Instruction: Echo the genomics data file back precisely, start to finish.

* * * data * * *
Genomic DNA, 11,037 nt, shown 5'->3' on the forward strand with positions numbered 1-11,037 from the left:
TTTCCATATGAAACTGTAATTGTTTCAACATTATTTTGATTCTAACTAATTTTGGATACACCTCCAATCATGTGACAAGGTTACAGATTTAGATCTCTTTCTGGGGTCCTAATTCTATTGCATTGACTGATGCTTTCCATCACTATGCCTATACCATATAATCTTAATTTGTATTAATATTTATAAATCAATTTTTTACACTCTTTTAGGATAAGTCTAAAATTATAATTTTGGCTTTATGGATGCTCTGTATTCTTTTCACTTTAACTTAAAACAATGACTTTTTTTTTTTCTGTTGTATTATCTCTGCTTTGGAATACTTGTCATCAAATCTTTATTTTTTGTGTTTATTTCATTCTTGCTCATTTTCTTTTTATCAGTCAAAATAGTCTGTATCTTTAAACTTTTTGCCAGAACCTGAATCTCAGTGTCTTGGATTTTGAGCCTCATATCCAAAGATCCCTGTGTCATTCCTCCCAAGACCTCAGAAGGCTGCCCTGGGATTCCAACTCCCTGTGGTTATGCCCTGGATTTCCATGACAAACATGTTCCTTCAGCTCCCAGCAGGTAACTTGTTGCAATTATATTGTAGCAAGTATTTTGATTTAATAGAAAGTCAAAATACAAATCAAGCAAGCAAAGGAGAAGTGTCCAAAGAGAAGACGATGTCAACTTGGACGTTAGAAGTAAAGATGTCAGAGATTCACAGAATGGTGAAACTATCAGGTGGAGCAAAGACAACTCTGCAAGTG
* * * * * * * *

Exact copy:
Genomic DNA, 11,037 nt, shown 5'->3' on the forward strand with positions numbered 1-11,037 from the left:
TTTCCATATGAAACTGTAATTGTTTCAACATTATTTTGATTCTAACTAATTTTGGATACACCTCCAATCATGTGACAAGGTTACAGATTTAGATCTCTTTCTGGGGTCCTAATTCTATTGCATTGACTGATGCTTTCCATCACTATGCCTATACCATATAATCTTAATTTGTATTAATATTTATAAATCAATTTTTTACACTCTTTTAGGATAAGTCTAAAATTATAATTTTGGCTTTATGGATGCTCTGTATTCTTTTCACTTTAACTTAAAACAATGACTTTTTTTTTTTCTGTTGTATTATCTCTGCTTTGGAATACTTGTCATCAAATCTTTATTTTTTGTGTTTATTTCATTCTTGCTCATTTTCTTTTTATCAGTCAAAATAGTCTGTATCTTTAAACTTTTTGCCAGAACCTGAATCTCAGTGTCTTGGATTTTGAGCCTCATATCCAAAGATCCCTGTGTCATTCCTCCCAAGACCTCAGAAGGCTGCCCTGGGATTCCAACTCCCTGTGGTTATGCCCTGGATTTCCATGACAAACATGTTCCTTCAGCTCCCAGCAGGTAACTTGTTGCAATTATATTGTAGCAAGTATTTTGATTTAATAGAAAGTCAAAATACAAATCAAGCAAGCAAAGGAGAAGTGTCCAAAGAGAAGACGATGTCAACTTGGACGTTAGAAGTAAAGATGTCAGAGATTCACAGAATGGTGAAACTATCAGGTGGAGCAAAGACAACTCTGCAAGTG